In a landmark statement yesterday, U.S. regulators said they may allow banks to provide custody solutions for Bitcoin and other cryptocurrencies for American citizens.
The development comes as Senate hearings on “digital dollars” are being conducted and China’s digital yuan is challenging the U.S. dollar’s dominance.
Cryptocurrency storage similar to traditional assets
Reuters said Wednesday that U.S. national banks and federal savings associations “of all sizes” will be allowed to hold crypto-assets for customers. Behind the dictum is the The U.S. Office of the Comptroller of the Currency (OCC).
Federally Chartered Banks and Thrifts May Provide Custody Services For Crypto Assets https://t.co/lZS1xj3ZMK
— OCC (@USOCC) July 22, 2020
An OCC announcement said such custody services represent “a modern form of traditional bank activities related to custody services.” This is a first for U.S. regulations around cryptocurrencies.
Outlining the policy shift, the regulator noted the move came after “the authority of a national bank to provide cryptocurrency custody services for customers.” Meanwhile, they seemed to understand how digital currency “keys” work:
“Because digital currencies exist only on the blockchain or distributed ledger on which they are stored, there is no physical possession of the instrument. Instead, the right to a particular unit of digital currency is transferred from party to party by the use of unique cryptographic keys.”
“Therefore, a bank ‘holding’ digital currencies on behalf of a customer is actually taking possession of the cryptographic access keys to that unit of cryptocurrency,” the statement added.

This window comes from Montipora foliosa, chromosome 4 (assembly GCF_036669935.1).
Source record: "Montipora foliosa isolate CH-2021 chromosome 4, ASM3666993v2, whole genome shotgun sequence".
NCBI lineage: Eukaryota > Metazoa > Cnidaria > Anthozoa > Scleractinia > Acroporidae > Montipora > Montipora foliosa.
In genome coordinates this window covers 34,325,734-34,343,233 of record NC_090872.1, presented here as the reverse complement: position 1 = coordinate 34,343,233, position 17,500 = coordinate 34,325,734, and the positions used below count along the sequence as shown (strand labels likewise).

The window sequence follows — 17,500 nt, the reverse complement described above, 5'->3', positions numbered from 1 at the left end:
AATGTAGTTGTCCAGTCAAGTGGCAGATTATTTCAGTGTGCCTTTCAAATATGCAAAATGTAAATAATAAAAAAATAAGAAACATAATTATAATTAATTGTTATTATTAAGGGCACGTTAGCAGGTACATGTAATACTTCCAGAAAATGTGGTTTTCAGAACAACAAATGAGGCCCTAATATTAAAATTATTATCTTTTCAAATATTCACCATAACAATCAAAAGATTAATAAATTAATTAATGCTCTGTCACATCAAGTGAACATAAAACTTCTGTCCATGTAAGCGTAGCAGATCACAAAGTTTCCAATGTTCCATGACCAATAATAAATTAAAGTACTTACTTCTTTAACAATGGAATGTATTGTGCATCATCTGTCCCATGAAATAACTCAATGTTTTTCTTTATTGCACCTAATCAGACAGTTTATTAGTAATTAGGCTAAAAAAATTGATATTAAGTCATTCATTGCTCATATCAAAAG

The statement outlined that banks, by their function, hold a “wide variety” of assets for their customers and that digital assets, ones which “are unique and hard to value” and can be “transferred electronically,” fall into that bracket.
Community speaks, regulator cautions, and a new crypto era?
The OCC notes providing such services is permissible in both non-fiduciary and fiduciary capacities. This means a bank can essentially provide safekeeping for the cryptographic key that allows for the control and transfer of the customer’s cryptocurrency.
However, there’s still caution to be addressed. The regulator said any interested financial institutions must “develop and implement those activities consistent with sound risk management practices and align them with the bank’s overall business plans and strategies as set forth in OCC guidance.”
Meanwhile, the crypto community on Twitter welcomed the news, even as a small fraction said storing crypto with the banks is contrary to the ethos of digital currencies. Most, however, hinged on the fact that this opens millions of retail participants towards the market.
Ex-Citibank blockchain head Ian Lee tweeted:
1/ This is big news for the crypto industry.
One day we will see “Bitcoin” in our Chase and Citi online bank accounts. Because of the profits and the importance of deposits to banks, you will see them one day offer Bitcoin buying (like Square) and lending (like BlockFi). https://t.co/agFLJJfEZN
— Ian Lee (@ianjohnlee) July 22, 2020
But Lee added any impending move cannot be expected soon:
4/ Realistically, it’ll take them 3 months to designate a leader & setup a taskforce, 3 months for that taskforce to research & develop recommendations, 3 months for approvals & budget, 3 months to setup the execution team, and 12 months to get something in market.
— Ian Lee (@ianjohnlee) July 22, 2020
Yesterday’s judgment marks a new era for cryptocurrencies. It’s either the much-awaited entrance of retail participants; or the institutionalization of public digital currencies that relegate them to mere trading instruments.
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